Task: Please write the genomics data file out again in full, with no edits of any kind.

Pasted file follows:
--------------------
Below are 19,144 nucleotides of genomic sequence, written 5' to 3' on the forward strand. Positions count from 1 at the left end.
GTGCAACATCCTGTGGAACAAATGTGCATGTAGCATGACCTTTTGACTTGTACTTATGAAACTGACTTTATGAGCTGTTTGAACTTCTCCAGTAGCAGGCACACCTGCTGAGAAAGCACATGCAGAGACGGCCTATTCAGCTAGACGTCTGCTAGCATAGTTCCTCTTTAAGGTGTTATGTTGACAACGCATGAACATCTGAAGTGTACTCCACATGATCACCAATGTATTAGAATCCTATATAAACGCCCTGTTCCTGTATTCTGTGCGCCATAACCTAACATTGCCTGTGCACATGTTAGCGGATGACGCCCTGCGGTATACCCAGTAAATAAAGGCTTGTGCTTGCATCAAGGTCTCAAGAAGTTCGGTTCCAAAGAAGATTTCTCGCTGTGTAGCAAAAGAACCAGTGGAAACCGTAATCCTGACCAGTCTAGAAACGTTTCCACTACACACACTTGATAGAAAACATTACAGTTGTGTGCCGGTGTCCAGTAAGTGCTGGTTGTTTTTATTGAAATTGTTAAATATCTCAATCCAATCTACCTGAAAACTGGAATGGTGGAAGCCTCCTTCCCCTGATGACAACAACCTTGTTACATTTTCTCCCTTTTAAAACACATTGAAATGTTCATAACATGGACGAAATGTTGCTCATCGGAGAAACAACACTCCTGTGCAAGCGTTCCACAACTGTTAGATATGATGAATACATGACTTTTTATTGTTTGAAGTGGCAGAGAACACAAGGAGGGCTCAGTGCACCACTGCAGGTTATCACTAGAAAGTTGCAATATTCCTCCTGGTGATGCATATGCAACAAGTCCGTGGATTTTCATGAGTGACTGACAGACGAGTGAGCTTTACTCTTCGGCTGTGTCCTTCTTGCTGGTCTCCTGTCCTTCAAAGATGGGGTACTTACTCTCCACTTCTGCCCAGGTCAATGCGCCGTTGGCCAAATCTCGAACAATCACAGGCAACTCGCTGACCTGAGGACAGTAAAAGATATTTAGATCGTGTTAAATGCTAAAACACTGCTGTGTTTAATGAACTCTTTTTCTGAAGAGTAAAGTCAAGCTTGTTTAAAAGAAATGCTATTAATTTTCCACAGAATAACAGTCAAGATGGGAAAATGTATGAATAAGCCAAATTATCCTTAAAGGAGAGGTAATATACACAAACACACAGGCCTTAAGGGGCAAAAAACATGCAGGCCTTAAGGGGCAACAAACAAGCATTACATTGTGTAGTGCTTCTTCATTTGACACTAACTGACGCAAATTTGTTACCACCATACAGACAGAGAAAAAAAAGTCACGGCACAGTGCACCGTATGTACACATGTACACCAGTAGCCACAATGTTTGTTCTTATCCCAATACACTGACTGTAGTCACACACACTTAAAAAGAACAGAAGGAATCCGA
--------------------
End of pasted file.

Below are 19,144 nucleotides of genomic sequence, written 5' to 3' on the forward strand. Positions count from 1 at the left end.
GTGCAACATCCTGTGGAACAAATGTGCATGTAGCATGACCTTTTGACTTGTACTTATGAAACTGACTTTATGAGCTGTTTGAACTTCTCCAGTAGCAGGCACACCTGCTGAGAAAGCACATGCAGAGACGGCCTATTCAGCTAGACGTCTGCTAGCATAGTTCCTCTTTAAGGTGTTATGTTGACAACGCATGAACATCTGAAGTGTACTCCACATGATCACCAATGTATTAGAATCCTATATAAACGCCCTGTTCCTGTATTCTGTGCGCCATAACCTAACATTGCCTGTGCACATGTTAGCGGATGACGCCCTGCGGTATACCCAGTAAATAAAGGCTTGTGCTTGCATCAAGGTCTCAAGAAGTTCGGTTCCAAAGAAGATTTCTCGCTGTGTAGCAAAAGAACCAGTGGAAACCGTAATCCTGACCAGTCTAGAAACGTTTCCACTACACACACTTGATAGAAAACATTACAGTTGTGTGCCGGTGTCCAGTAAGTGCTGGTTGTTTTTATTGAAATTGTTAAATATCTCAATCCAATCTACCTGAAAACTGGAATGGTGGAAGCCTCCTTCCCCTGATGACAACAACCTTGTTACATTTTCTCCCTTTTAAAACACATTGAAATGTTCATAACATGGACGAAATGTTGCTCATCGGAGAAACAACACTCCTGTGCAAGCGTTCCACAACTGTTAGATATGATGAATACATGACTTTTTATTGTTTGAAGTGGCAGAGAACACAAGGAGGGCTCAGTGCACCACTGCAGGTTATCACTAGAAAGTTGCAATATTCCTCCTGGTGATGCATATGCAACAAGTCCGTGGATTTTCATGAGTGACTGACAGACGAGTGAGCTTTACTCTTCGGCTGTGTCCTTCTTGCTGGTCTCCTGTCCTTCAAAGATGGGGTACTTACTCTCCACTTCTGCCCAGGTCAATGCGCCGTTGGCCAAATCTCGAACAATCACAGGCAACTCGCTGACCTGAGGACAGTAAAAGATATTTAGATCGTGTTAAATGCTAAAACACTGCTGTGTTTAATGAACTCTTTTTCTGAAGAGTAAAGTCAAGCTTGTTTAAAAGAAATGCTATTAATTTTCCACAGAATAACAGTCAAGATGGGAAAATGTATGAATAAGCCAAATTATCCTTAAAGGAGAGGTAATATACACAAACACACAGGCCTTAAGGGGCAAAAAACATGCAGGCCTTAAGGGGCAACAAACAAGCATTACATTGTGTAGTGCTTCTTCATTTGACACTAACTGACGCAAATTTGTTACCACCATACAGACAGAGAAAAAAAAGTCACGGCACAGTGCACCGTATGTACACATGTACACCAGTAGCCACAATGTTTGTTCTTATCCCAATACACTGACTGTAGTCACACACACTTAAAAAGAACAGAAGGAATCCGA